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Silver (klister) Reconnection

Categories: Midd Blogosphere

For many years, I fancied myself a passable cross-country ski racer.  Despite an inauspicious start, finishing dead last as the anchor leg of the 1981 Hanover Relays, a race in which the anchor leg of the winning team went by the name of “Bill Koch” (yup – THAT Bill Koch, and I was attired in a fuzzy blue sweater, blue jeans, and bamboo poles), I gradually improved over the years until the demands of parenthood and other interests diminished my ski training time to the point where racing was pretty futile.  At my peak in the late 80′s, I, and a handful of my friends made it our goal to ski 1000 km in a season, and with the mileage from three ski marathons in a month on top of a shorter race almost every weekend, several of us managed to reach our goal.  One of the symptoms of this particular version of OCD was an obsession with ski waxes.  I would wax at least one pair of skis every night (and yes, I had several pairs, almost always the latest and best) based on the next day’s weather prediction.  The bane of the ski-waxer’s existence was the particularly goopy wax for warm or icy weather known as “klister“.  While the stuff really does work, putting it on one’s skis is a real pain, and part of the reason why for many years now I have almost always broken out my skating skis, which do not require kick wax, on warm springlike days.

So, on an unseasonably warm and sunny Sunday morning, I found myself with my classic skis at the Rikert Ski Touring Center, and of course, my plastic bags full of every wax under the sun.  Realizing, to my dismay, that it would indeed be a “klister day” I dug into my bag and pulled out a tube of silver klister wax which was probably older than most of the skiers out on that particular day.  The best way to apply this sticky gooey mess is to squeeze a thick line from the toothpaste tube it comes in onto the kick zone of my skis, and then spread the wax by running my thumbs across the base.  Then the fun really starts – as all this wax on one’s thumbs can’t be washed off ( I had forgotten how insoluble it is in water!), so I ended up shmearing streaks of silver goop on the sinks of the Rikert men’s room.  Of course, it would not do to leave this for their staff to clean up, so I eventually settled on wiping it up with a generous stack of paper towels.  The scene was actually reminiscent of the challenges of cleaning up the “pink goo” from the Dr Seuss book “The Cat in the Hat Comes Back“.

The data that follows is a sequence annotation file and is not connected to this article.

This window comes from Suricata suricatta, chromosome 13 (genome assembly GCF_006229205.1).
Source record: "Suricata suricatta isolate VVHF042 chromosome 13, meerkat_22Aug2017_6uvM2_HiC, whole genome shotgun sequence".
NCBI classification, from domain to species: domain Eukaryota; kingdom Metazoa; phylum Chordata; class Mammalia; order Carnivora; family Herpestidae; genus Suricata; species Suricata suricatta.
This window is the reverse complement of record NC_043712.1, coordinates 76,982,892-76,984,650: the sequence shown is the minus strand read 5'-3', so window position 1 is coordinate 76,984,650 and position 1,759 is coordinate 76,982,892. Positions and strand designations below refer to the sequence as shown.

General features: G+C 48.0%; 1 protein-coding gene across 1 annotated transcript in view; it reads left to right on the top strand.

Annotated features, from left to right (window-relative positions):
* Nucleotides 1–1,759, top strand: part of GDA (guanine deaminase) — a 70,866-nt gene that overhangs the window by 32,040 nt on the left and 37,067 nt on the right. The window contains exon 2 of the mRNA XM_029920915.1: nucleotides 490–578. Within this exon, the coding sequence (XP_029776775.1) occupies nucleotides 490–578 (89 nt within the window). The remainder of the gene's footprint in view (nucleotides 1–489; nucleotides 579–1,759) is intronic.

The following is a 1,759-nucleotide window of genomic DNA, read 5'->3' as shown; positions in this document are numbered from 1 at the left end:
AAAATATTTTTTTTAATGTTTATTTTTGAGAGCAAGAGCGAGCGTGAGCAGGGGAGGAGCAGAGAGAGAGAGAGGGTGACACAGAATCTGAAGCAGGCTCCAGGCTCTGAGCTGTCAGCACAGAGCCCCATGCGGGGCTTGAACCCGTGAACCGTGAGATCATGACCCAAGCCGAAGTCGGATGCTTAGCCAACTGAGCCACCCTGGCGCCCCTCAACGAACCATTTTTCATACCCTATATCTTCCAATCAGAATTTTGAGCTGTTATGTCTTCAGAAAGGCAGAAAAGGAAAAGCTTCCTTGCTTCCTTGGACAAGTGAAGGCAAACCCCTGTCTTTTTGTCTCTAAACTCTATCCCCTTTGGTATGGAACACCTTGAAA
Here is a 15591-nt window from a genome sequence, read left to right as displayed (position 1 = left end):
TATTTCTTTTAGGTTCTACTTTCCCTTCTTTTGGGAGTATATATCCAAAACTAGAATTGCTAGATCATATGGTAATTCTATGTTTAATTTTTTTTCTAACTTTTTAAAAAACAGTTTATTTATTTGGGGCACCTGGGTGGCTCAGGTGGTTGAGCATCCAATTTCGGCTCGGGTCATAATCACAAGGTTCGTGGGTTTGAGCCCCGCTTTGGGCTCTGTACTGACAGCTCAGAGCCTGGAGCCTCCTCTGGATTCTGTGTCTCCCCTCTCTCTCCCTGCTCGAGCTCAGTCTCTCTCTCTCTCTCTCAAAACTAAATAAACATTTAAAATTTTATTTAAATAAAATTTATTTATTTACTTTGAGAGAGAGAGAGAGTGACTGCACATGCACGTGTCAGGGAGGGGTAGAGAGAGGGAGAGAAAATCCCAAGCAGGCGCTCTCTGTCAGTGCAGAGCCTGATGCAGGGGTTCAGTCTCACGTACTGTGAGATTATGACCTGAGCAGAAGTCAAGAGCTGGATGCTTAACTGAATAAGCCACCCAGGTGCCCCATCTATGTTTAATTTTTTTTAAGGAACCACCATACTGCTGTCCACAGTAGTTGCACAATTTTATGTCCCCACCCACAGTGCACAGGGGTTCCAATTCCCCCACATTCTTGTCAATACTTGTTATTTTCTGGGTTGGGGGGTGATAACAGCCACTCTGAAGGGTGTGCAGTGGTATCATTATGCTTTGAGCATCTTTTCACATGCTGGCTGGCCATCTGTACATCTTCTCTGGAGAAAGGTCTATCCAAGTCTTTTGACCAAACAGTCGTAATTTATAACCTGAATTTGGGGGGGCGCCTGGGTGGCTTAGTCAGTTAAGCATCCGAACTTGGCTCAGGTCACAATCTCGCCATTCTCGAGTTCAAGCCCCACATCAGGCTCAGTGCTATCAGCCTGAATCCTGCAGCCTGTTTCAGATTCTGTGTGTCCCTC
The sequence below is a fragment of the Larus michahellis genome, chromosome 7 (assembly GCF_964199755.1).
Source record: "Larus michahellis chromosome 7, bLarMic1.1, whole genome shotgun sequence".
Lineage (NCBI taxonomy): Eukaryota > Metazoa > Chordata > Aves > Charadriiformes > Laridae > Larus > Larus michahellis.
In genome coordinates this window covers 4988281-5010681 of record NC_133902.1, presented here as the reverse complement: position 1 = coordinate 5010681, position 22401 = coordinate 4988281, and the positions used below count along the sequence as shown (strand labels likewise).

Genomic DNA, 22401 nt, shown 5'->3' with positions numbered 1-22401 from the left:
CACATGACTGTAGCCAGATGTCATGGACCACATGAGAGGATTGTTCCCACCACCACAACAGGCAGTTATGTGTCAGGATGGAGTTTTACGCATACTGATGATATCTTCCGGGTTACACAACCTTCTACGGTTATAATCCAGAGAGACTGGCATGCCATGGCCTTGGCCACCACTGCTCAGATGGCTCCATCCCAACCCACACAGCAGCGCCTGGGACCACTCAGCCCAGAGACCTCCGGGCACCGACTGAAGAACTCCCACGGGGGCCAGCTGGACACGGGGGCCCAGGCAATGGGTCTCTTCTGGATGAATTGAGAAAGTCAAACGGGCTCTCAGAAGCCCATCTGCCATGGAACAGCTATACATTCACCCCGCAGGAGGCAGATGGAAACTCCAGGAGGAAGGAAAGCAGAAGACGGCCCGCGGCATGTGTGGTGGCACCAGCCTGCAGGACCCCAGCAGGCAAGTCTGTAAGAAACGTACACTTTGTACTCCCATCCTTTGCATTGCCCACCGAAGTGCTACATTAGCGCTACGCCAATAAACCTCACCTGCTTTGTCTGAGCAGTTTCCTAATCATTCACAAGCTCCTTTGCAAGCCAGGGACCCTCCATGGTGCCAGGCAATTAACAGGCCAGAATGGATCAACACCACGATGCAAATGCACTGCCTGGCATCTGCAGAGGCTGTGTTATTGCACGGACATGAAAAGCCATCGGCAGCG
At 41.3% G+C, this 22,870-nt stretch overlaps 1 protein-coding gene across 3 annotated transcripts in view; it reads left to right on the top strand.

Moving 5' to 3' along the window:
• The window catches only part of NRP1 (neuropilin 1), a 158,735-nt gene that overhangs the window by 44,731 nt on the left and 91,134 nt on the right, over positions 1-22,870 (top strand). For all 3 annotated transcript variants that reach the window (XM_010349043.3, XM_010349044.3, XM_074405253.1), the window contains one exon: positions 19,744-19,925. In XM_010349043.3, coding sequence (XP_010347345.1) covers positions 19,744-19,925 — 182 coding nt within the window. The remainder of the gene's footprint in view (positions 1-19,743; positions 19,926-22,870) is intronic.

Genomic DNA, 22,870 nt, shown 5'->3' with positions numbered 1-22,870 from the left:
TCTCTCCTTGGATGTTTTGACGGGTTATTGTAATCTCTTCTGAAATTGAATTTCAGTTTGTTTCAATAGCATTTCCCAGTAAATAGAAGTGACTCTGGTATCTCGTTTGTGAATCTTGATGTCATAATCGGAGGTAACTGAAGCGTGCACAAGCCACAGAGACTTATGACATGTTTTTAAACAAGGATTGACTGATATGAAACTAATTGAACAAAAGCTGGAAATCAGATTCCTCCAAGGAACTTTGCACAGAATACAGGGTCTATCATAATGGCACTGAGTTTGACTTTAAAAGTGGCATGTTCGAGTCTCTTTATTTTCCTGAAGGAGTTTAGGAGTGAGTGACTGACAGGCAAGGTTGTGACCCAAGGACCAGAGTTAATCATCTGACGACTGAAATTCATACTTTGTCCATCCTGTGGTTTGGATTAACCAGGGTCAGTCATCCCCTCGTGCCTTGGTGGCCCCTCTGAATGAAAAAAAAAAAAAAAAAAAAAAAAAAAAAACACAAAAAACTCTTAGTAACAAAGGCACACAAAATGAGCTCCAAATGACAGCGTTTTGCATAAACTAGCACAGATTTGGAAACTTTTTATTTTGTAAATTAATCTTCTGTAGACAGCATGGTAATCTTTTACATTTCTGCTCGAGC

Skis all prepared, I set off up the hill, not really dead set on where exactly I was going.  Taking the freshly groomed tracks on Holland to Frost, I came to the end of the Brown Gate trail, and realized that the section connecting this point and the trail to Blue Bed House was one I had never been on before.  This two or three year old section of trail seems to be replacing the old connector from Holland, which seemed to be badly flooded in recent years due to beaver activity.  This narrow trail, which wove through the hardwood forest was made more challenging by the darn klister – the conditions were an odd mix of powder, ice, and frozen granular snow, so I found myself intermittently flying, and lurching to a near halt when my skis chose to grab.  Nonetheless, I plowed on, connecting to the Blue Bed house trail, and bearing downhill, to Wagon Wheel Rd.